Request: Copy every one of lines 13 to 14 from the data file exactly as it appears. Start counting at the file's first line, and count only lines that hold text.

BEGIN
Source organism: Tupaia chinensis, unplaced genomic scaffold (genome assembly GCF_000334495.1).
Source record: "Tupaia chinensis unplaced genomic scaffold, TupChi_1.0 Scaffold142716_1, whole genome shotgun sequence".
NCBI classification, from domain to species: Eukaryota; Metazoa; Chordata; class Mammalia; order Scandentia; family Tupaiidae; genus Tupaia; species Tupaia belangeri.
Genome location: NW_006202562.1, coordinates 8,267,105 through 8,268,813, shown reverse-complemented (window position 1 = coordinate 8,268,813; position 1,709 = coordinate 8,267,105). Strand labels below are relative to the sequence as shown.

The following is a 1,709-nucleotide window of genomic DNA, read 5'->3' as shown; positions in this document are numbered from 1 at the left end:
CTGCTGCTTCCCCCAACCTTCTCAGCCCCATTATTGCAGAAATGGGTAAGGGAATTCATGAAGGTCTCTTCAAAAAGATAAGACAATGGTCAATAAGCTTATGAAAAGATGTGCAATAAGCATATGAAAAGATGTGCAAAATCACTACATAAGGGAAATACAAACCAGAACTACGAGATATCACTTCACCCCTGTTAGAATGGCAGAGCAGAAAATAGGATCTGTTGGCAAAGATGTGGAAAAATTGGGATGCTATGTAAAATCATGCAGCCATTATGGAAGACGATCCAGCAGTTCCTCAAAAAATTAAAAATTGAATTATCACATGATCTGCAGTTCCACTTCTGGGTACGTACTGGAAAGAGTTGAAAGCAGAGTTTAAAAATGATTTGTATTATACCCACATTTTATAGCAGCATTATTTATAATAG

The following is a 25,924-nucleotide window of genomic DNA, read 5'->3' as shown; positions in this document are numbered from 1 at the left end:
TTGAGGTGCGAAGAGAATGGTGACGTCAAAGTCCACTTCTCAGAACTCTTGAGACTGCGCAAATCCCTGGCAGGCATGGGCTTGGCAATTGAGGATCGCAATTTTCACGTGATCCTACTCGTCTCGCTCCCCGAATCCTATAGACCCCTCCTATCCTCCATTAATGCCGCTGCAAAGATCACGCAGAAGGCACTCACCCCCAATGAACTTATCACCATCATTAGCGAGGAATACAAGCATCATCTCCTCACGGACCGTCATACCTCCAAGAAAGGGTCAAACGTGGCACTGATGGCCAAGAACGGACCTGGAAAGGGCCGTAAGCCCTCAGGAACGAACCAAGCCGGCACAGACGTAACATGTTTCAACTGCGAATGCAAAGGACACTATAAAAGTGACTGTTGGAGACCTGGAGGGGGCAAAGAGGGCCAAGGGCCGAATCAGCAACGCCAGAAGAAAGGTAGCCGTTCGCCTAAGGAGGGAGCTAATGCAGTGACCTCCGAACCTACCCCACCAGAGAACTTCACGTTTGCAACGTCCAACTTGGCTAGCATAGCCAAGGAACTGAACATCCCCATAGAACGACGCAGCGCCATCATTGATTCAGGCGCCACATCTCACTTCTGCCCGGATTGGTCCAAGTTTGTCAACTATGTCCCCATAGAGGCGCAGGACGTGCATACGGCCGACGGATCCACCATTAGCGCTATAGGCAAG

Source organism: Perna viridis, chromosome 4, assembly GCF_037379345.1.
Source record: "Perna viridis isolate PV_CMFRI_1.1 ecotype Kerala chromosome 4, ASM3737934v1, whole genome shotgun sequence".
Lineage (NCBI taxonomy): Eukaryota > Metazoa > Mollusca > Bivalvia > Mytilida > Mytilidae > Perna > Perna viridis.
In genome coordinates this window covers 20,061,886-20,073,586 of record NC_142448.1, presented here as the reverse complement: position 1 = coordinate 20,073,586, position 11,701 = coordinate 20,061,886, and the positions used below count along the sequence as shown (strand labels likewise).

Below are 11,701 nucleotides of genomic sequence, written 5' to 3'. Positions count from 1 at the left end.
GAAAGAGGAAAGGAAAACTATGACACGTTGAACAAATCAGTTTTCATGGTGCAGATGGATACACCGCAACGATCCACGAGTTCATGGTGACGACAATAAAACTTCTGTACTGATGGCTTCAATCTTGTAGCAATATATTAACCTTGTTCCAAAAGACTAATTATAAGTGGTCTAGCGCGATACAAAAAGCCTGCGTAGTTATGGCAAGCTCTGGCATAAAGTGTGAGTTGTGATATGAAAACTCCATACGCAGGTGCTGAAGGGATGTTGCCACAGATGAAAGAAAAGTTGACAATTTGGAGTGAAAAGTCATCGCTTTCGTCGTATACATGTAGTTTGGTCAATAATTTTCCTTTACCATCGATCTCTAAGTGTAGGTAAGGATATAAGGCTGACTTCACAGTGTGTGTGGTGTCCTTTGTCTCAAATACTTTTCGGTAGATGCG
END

Below are 11,701 nucleotides of genomic sequence, written 5' to 3'. Positions count from 1 at the left end.
GAAAGAGGAAAGGAAAACTATGACACGTTGAACAAATCAGTTTTCATGGTGCAGATGGATACACCGCAACGATCCACGAGTTCATGGTGACGACAATAAAACTTCTGTACTGATGGCTTCAATCTTGTAGCAATATATTAACCTTGTTCCAAAAGACTAATTATAAGTGGTCTAGCGCGATACAAAAAGCCTGCGTAGTTATGGCAAGCTCTGGCATAAAGTGTGAGTTGTGATATGAAAACTCCATACGCAGGTGCTGAAGGGATGTTGCCACAGATGAAAGAAAAGTTGACAATTTGGAGTGAAAAGTCATCGCTTTCGTCGTATACATGTAGTTTGGTCAATAATTTTCCTTTACCATCGATCTCTAAGTGTAGGTAAGGATATAAGGCTGACTTCACAGTGTGTGTGGTGTCCTTTGTCTCAAATACTTTTCGGTAGATGCG